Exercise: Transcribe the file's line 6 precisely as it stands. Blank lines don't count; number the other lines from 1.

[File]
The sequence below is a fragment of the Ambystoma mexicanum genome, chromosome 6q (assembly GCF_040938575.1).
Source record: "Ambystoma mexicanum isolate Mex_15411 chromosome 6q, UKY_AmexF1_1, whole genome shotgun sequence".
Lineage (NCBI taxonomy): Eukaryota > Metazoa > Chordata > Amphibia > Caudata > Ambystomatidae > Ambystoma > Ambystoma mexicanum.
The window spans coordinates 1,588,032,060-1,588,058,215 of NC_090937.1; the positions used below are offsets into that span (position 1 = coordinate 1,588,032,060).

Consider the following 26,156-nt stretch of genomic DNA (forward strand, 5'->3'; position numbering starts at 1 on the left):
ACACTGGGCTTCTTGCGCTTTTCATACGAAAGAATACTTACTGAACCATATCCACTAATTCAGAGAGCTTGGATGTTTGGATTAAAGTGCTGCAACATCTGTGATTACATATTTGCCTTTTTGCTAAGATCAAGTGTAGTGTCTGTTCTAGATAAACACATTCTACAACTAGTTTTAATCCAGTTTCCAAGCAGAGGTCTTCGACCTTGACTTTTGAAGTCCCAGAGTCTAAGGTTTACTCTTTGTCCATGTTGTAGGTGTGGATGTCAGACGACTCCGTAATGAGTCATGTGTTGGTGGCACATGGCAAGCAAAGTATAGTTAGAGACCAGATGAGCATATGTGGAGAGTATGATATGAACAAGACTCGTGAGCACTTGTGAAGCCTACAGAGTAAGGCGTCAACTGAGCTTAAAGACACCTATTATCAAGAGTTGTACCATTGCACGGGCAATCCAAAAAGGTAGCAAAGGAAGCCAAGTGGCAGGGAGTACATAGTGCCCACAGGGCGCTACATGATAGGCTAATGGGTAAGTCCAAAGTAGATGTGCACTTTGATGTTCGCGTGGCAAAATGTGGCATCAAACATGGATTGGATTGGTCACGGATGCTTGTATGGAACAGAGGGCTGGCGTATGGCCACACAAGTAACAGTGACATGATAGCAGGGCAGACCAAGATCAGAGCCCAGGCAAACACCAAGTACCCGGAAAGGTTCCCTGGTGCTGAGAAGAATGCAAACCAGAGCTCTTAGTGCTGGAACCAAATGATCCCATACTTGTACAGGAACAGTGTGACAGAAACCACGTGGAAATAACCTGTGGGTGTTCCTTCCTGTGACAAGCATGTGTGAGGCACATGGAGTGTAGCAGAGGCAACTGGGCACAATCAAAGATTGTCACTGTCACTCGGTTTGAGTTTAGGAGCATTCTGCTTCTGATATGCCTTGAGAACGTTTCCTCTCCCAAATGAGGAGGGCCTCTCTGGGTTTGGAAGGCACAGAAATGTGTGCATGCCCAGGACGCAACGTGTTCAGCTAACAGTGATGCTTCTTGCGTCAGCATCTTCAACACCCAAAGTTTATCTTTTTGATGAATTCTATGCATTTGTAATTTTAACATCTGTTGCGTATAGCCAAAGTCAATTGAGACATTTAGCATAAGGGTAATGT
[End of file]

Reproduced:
ACACTGGGCTTCTTGCGCTTTTCATACGAAAGAATACTTACTGAACCATATCCACTAATTCAGAGAGCTTGGATGTTTGGATTAAAGTGCTGCAACATCTGTGATTACATATTTGCCTTTTTGCTAAGATCAAGTGTAGTGTCTGTTCTAGATAAACACATTCTACAACTAGTTTTAATCCAGTTTCCAAGCAGAGGTCTTCGACCTTGACTTTTGAAGTCCCAGAGTCTAAGGTTTACTCTTTGTCCATGTTGTAGGTGTGGATGTCAGACGACTCCGTAATGAGTCATGTGTTGGTGGCACATGGCAAGCAAAGTATAGTTAGAGACCAGATGAGCATATGTGGAGAGTATGATATGAACAAGACTCGTGAGCACTTGTGAAGCCTACAGAGTAAGGCGTCAACTGAGCTTAAAGACACCTATTATCAAGAGTTGTACCATTGCACGGGCAATCCAAAAAGGTAGCAAAGGAAGCCAAGTGGCAGGGAGTACATAGTGCCCACAGGGCGCTACATGATAGGCTAATGGGTAAGTCCAAAGTAGATGTGCACTTTGATGTTCGCGTGGCAAAATGTGGCATCAAACATGGATTGGATTGGTCACGGATGCTTGTATGGAACAGAGGGCTGGCGTATGGCCACACAAGTAACAGTGACATGATAGCAGGGCAGACCAAGATCAGAGCCCAGGCAAACACCAAGTACCCGGAAAGGTTCCCTGGTGCTGAGAAGAATGCAAACCAGAGCTCTTAGTGCTGGAACCAAATGATCCCATACTTGTACAGGAACAGTGTGACAGAAACCACGTGGAAATAACCTGTGGGTGTTCCTTCCTGTGACAAGCATGTGTGAGGCACATGGAGTGTAGCAGAGGCAACTGGGCACAATCAAAGATTGTCACTGTCACTCGGTTTGAGTTTAGGAGCATTCTGCTTCTGATATGCCTTGAGAACGTTTCCTCTCCCAAATGAGGAGGGCCTCTCTGGGTTTGGAAGGCACAGAAATGTGTGCATGCCCAGGACGCAACGTGTTCAGCTAACAGTGATGCTTCTTGCGTCAGCATCTTCAACACCCAAAGTTTATCTTTTTGATGAATTCTATGCATTTGTAATTTTAACATCTGTTGCGTATAGCCAAAGTCAATTGAGACATTTAGCATAAGGGTAATGT